The Human Interface Device class (HID) is an abstract USB class protocol defined by the USB Implementers Forum. This protocol was defined for the handling of devices which are used by humans to control the operation of computer systems. An installation of a custom-host USB driver is not necessary, because the USB Human Interface Device class is standardized and every major OS already provides host drivers for it.
Devices which are in the HID class basically fall into one of two categories:
"True HIDs" and vendor specific HIDs, explained in the following paragraphs. One or more examples for both categories are provided.
HID devices communicating with the host operating system. Devices which are used by a human being to input / output data, but do not directly exchange data with an application program running on the host.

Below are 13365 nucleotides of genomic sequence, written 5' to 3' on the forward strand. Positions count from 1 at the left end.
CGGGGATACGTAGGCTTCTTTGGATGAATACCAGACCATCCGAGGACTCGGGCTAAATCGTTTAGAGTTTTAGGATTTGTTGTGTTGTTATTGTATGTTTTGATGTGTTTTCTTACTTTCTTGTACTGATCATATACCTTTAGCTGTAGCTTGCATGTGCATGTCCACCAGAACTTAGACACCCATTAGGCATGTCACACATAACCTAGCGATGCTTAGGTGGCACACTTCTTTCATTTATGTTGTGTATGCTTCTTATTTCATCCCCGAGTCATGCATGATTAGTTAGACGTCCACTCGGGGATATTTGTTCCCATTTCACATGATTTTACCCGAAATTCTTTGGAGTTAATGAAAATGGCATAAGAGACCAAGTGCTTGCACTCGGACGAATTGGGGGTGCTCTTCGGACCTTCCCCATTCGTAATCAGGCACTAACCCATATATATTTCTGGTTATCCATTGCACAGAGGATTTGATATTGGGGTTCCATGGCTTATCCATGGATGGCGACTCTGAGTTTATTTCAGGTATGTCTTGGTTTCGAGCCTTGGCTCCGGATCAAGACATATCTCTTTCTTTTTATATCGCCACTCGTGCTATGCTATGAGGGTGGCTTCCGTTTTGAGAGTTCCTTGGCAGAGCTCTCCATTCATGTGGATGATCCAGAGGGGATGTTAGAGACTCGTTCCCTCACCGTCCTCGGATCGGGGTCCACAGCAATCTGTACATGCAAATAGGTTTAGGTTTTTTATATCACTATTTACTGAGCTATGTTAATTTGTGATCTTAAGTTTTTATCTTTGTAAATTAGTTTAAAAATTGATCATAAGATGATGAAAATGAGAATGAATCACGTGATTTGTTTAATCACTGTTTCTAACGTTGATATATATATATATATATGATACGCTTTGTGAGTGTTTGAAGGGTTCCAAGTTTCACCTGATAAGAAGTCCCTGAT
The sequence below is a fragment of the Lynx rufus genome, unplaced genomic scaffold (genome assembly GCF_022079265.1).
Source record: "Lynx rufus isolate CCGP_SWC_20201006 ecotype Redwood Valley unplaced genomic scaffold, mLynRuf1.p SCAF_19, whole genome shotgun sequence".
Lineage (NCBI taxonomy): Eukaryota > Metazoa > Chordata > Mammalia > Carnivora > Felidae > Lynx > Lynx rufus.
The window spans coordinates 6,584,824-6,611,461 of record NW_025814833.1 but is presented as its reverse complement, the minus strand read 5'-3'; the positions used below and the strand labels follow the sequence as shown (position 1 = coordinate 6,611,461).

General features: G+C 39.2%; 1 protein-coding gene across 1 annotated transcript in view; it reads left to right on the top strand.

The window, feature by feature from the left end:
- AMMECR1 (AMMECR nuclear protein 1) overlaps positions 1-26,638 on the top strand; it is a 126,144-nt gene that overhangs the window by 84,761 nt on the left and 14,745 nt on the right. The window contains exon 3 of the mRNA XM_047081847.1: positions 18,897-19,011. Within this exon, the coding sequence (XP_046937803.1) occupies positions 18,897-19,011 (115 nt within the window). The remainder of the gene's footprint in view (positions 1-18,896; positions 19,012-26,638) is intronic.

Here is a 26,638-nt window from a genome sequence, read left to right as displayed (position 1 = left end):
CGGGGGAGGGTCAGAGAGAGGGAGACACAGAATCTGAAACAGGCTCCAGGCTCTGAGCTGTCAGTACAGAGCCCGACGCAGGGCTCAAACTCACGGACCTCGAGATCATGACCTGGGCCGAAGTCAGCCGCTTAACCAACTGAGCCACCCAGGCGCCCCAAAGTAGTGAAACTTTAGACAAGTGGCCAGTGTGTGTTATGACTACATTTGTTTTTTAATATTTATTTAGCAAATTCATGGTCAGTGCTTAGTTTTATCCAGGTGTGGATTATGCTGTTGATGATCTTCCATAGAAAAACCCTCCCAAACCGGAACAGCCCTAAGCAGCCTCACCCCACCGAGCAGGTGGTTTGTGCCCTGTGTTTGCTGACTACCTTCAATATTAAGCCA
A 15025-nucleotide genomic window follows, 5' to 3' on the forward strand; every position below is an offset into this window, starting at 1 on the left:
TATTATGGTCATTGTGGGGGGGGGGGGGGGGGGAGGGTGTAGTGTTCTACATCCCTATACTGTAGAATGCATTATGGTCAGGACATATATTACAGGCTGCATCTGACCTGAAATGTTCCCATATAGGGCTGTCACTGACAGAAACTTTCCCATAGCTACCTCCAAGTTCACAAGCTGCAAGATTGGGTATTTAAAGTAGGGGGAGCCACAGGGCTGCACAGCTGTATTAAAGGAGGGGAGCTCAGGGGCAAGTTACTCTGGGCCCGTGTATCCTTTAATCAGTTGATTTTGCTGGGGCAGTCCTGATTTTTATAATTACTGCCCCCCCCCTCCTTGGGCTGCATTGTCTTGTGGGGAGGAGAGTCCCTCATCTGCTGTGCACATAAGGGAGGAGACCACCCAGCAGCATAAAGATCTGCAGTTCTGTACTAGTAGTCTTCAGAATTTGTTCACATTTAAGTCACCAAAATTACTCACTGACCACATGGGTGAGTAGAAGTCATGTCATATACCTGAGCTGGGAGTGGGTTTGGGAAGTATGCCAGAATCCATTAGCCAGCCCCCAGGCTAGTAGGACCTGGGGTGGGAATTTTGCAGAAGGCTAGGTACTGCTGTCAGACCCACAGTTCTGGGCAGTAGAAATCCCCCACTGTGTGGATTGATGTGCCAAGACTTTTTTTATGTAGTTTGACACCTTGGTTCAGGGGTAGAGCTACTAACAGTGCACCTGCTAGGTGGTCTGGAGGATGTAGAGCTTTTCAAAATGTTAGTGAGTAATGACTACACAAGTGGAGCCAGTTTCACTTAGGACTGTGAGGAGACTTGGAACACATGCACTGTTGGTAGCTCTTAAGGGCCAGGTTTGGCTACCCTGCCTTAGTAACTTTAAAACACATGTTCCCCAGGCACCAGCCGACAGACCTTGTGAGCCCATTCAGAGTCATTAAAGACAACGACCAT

Vendor Specific HIDs
These are HID devices communicating with an application program. The host OS loads the same driver it loads for any "true HID" and will automatically enumerate the device, but it can not communicate with the device. When analyzing the report descriptor, the host finds out that it can not exchange information with the device; the device uses a protocol which is meaningless to the HID driver of the host. The Host will therefore not exchange information with the device. A host recognizes a vendor specific HID by its vendor defined usage page in the report descriptor: The numerical value of the usage page is between 0xFF00 and 0xFFFF. An application has the chance to communicate with the particular device using API functions offered by the host. This allows an application program to communicate with the device without having to load a driver. HID does not take advantage of the full USB bus bandwidth; bulk communication can be much faster, but requires a driver. Therefore it can be a good choice to select HID as device class, especially if easy-of use is important and achieving the best communication speed is not a requirement.